Experts in the field of health value assessment from both public and private sectors gathered in the Health for Juan and Juana Forum Series 2, to put spotlight on the value of innovation, dialogue, and multi-stakeholder participation as the way forward in the country’s strategy to improve health outcomes.
More than 350 people attended the webinar with theme “Health as an Investment” to widen understanding on sound Health Technology Assessment (HTA) principles and models, and draw lessons from them as the Philippines crafts its own fit-for-purpose value assessment processes.
The Pharmaceutical and Healthcare Association of the Philippines (PHAP) together with its partners, recently conducted the forum to gain perspectives from government, patients, healthcare professionals, and international value assessment groups to discuss shared values in HTA as well as models that put patients and multi-stakeholder engagement at the center of policies.
“We must keep in mind that value assessments should include all outcomes that matter to patients and families and society. What matters to us is that we are given hope that there is a chance for a cure or that there will be major health improvement for our condition,” said Mr. Teodoro Padilla, PHAP Executive Director. “What matters is being able to treat a disease with very few options or even prevent outbreaks and pandemics.”
The webinar focused on HTA as a tool for access to new vaccines, tests and treatments, evaluating their value beyond cost-effectiveness. The webinar provided opportunities for participants to share their understanding of HTA and its impact on them.
In the forum, Pharmaceutical Research Manufacturers of America (PhRMA) Vice President of International Advocacy Dr. Kevin Haninger highlighted the value of innovative medicines and key attributes of a well-functioning HTA system.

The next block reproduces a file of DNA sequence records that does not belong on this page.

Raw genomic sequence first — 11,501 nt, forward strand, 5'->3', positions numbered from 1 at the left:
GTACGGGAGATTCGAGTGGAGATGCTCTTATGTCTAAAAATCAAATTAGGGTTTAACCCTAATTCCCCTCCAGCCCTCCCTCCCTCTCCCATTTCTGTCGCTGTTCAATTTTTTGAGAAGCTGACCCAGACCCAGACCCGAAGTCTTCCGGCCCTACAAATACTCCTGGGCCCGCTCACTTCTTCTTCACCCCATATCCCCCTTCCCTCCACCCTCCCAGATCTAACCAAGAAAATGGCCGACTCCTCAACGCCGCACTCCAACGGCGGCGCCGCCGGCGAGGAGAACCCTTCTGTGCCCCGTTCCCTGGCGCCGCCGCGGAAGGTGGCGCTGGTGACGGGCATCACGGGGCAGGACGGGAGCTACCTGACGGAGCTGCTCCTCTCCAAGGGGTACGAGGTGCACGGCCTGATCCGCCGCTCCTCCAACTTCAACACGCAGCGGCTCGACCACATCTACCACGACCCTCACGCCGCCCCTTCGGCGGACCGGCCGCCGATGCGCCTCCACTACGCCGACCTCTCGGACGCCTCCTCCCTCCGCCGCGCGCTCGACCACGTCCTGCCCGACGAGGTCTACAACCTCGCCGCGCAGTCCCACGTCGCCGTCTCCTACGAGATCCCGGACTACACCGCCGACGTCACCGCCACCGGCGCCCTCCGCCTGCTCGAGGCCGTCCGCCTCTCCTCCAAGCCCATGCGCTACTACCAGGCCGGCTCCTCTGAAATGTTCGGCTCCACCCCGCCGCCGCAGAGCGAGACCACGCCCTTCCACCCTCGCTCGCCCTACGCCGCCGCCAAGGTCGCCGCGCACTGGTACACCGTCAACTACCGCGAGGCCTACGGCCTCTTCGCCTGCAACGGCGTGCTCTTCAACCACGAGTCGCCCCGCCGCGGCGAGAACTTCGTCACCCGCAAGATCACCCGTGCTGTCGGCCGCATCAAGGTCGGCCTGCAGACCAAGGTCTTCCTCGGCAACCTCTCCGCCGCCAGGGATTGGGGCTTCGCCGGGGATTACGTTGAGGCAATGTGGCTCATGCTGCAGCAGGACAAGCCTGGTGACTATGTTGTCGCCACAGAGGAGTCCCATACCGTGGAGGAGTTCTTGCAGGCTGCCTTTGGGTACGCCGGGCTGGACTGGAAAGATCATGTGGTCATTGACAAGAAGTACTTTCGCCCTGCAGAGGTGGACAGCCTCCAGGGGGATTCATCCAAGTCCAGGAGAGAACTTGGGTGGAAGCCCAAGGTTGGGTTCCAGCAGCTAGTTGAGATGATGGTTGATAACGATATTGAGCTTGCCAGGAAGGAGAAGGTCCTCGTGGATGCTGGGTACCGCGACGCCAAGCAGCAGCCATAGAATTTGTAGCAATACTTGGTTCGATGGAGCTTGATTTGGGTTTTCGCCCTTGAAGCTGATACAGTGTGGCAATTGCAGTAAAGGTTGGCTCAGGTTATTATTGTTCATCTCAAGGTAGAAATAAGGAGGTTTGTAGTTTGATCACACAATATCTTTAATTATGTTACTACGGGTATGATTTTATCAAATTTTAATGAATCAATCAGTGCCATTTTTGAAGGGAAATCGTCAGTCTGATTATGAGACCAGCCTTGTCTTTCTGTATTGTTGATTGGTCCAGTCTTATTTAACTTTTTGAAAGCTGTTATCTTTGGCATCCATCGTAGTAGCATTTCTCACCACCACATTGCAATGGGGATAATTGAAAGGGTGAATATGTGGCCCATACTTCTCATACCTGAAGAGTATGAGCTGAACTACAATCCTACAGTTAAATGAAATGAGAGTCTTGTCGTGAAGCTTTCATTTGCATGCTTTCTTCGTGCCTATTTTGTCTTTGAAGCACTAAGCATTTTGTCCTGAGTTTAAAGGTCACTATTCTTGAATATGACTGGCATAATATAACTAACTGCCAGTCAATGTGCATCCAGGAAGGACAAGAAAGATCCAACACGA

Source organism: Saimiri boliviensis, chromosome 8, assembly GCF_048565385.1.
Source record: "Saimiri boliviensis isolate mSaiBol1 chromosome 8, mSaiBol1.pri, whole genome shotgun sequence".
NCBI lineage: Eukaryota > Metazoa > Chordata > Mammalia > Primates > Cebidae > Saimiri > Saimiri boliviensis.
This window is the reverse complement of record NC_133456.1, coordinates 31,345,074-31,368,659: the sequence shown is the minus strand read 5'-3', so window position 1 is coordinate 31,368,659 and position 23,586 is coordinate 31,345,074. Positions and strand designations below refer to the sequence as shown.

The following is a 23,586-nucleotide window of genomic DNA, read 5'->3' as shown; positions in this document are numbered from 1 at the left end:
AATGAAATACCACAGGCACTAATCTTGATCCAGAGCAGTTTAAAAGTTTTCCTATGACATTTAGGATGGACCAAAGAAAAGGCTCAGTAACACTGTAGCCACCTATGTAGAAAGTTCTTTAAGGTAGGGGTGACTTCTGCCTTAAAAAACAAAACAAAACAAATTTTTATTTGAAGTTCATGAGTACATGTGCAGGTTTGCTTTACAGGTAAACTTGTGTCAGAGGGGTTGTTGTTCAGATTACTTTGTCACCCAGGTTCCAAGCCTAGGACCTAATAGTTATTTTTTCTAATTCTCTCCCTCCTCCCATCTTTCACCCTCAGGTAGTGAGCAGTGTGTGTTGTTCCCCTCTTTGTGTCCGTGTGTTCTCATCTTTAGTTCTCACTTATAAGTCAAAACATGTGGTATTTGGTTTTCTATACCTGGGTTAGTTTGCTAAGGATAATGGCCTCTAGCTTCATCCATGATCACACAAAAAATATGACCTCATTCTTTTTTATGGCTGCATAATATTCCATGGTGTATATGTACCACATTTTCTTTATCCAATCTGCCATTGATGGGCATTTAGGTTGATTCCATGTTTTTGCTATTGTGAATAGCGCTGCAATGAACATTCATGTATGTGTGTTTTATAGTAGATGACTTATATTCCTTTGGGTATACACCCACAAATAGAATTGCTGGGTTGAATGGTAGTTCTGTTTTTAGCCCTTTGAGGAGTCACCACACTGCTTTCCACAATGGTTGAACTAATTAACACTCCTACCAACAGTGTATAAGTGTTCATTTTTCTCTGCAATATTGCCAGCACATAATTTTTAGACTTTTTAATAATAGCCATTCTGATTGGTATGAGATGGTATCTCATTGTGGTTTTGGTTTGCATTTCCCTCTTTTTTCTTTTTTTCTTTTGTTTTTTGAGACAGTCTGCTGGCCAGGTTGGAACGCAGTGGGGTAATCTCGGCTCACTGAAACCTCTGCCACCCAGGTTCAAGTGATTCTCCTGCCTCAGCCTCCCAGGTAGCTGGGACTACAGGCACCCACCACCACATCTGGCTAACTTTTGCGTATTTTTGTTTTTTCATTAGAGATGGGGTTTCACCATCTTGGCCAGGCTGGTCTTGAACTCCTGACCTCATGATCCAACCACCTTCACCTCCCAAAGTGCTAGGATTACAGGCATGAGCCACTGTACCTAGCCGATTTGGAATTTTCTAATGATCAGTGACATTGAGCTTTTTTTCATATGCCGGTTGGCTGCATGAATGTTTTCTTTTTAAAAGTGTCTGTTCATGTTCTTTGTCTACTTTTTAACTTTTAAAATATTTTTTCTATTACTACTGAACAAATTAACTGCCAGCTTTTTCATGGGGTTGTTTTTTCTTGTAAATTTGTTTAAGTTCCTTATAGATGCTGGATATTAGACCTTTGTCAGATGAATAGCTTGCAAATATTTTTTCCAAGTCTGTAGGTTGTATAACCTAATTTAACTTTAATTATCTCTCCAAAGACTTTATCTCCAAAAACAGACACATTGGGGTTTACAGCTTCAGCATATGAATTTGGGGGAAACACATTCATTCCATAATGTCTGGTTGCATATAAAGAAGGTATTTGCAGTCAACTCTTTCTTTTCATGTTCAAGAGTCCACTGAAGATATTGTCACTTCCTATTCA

“Transparency, flexibility, stakeholder engagement, and patient access are key attributes of a well-functioning value assessment system,” said Dr. Haninger.
Sound HTA is an integral component of an effective and efficient implementation of Universal Health Care. In the Philippines, HTA has been explicitly included in the National Health Insurance Law of 1995 and in the Universal Health Care Act signed by President Duterte in February 2019.
COVID-19 highlighted the importance of the implementation of UHC provisions, such as HTA, and a collaborative environment in order to innovate the public healthcare system.
“HTA is the tool that will help the government meet its objective of equity in healthcare services through the National Healthcare System,” reminded Dr. Maria Encarnita Limpin, Vice President of Philippine College of Physicians. “From the physician’s point of view, HTA should ensure that healthcare services provided are of good quality. Quality should not be compromised over quantity.”
Both the CCPh and the Philippine Alliance of Patient Organizations believe that integral to the success of the HTA process is patient involvement.
“Patients have something to say about all aspects of HTA but the most important thing they can contribute is a description of the benefits or unwanted effects of a healthcare technology”, stated Einstein Rojas, a board member of PAPO.
“In order for health technology to be appropriate, feasible and driven by public health goals, it should be designed in coordination with both public and private sector, and most importantly with the community, patients and healthcare providers”, said former Health Secretary Dr. Esperanza Cabral during her closing remarks.